Texas A&M is currently facing a multi-million dollar lawsuit related
to the $8 billion investment fraud scheme allegedly orchestrated by Robert
Allen Stanford, sole proprietor of Stanford Financial.
As reported in a NY Times article two years ago, the SEC charged Robert
Allen Stanford and his chief lieutenant, James M. Davis, in Feb. of 2009
with orchestrating and executing a "massive
Ponzi scheme" that involved $8 billion in CDs. (For more information, read the
Regulators subsequently froze Stanford's assets, but the case didn't
progress because Stanford was deemed incompetent to stand trial. Investors
- many of who lost their entire savings - then turned to the Securities
Investor Protection Corporation (SIPC), which has been integral in helping
Madoff victims receive restitution, for help.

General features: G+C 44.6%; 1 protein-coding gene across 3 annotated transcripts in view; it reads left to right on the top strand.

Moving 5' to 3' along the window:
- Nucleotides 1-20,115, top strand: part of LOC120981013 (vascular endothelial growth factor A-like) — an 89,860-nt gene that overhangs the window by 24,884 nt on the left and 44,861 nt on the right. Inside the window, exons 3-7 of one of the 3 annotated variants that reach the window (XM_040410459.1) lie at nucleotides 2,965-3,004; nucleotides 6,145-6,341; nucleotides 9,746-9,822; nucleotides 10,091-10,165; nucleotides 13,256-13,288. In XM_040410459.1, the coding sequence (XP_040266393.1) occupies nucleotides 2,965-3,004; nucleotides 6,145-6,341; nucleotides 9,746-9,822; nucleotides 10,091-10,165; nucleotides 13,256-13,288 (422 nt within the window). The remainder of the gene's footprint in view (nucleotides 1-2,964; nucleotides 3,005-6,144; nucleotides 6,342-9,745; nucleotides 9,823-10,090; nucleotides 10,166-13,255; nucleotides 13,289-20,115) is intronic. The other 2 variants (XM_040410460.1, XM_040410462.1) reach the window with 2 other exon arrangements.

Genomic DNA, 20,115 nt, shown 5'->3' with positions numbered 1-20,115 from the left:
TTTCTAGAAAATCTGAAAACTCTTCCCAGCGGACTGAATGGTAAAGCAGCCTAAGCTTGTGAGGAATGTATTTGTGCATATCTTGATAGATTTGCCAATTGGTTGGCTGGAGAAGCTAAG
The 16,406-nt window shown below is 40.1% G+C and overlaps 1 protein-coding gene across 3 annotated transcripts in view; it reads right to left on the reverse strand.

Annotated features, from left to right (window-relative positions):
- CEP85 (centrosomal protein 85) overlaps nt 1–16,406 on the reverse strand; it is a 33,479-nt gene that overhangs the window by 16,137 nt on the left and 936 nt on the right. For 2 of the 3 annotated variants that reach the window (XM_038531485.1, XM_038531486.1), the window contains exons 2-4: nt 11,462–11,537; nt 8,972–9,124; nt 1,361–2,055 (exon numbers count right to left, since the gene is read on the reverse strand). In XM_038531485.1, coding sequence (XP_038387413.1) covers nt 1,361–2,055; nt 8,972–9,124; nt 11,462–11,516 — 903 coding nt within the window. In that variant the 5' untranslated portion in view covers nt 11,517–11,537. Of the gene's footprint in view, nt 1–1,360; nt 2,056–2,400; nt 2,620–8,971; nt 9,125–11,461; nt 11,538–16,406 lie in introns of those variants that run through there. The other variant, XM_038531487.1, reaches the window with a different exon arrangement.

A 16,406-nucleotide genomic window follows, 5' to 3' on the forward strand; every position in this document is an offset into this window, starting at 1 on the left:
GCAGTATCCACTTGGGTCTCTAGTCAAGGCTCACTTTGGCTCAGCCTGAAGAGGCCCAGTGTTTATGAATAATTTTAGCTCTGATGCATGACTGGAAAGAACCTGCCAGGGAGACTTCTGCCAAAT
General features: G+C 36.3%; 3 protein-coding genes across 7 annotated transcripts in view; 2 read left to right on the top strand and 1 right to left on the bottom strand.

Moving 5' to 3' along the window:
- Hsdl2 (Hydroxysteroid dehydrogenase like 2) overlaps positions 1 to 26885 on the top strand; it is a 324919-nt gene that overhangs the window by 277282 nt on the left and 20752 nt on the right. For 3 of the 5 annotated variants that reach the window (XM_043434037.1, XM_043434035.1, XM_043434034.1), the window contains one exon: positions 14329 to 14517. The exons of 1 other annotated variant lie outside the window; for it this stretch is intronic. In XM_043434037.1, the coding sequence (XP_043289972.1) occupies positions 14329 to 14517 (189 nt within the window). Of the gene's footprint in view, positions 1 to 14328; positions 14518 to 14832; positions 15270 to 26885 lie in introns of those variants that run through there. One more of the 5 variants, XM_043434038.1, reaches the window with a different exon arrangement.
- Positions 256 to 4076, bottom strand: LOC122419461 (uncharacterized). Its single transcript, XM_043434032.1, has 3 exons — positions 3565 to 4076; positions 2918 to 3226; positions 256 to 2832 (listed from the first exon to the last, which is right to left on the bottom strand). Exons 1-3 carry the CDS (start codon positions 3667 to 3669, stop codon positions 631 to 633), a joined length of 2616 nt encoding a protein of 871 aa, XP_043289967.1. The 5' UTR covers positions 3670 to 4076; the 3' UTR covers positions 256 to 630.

When the SIPC said it didn't think Stanford's investors would be
eligible for SIPC protection, a flurry of lawsuits were filed against
secondary institutions that may have received tainted funds from Stanford.
The lawsuit against Texas A&M is one such lawsuit.
"The Stanford parties were running a Ponzi scheme and paid Texas A&M
with funds taken from unwitting... investors," the complaint alleges.
"The plaintiffs are, therefore, entitled to disgorgement of the CD
proceeds the Stanford parties fraudulently transferred to Texas A&M."
The complaint alleges that A&M received 11 payments from Stanford Financial
from 2004 to 2008. A spokesman for the university said the payments were
part of a sponsored research agreement. No further statements were made.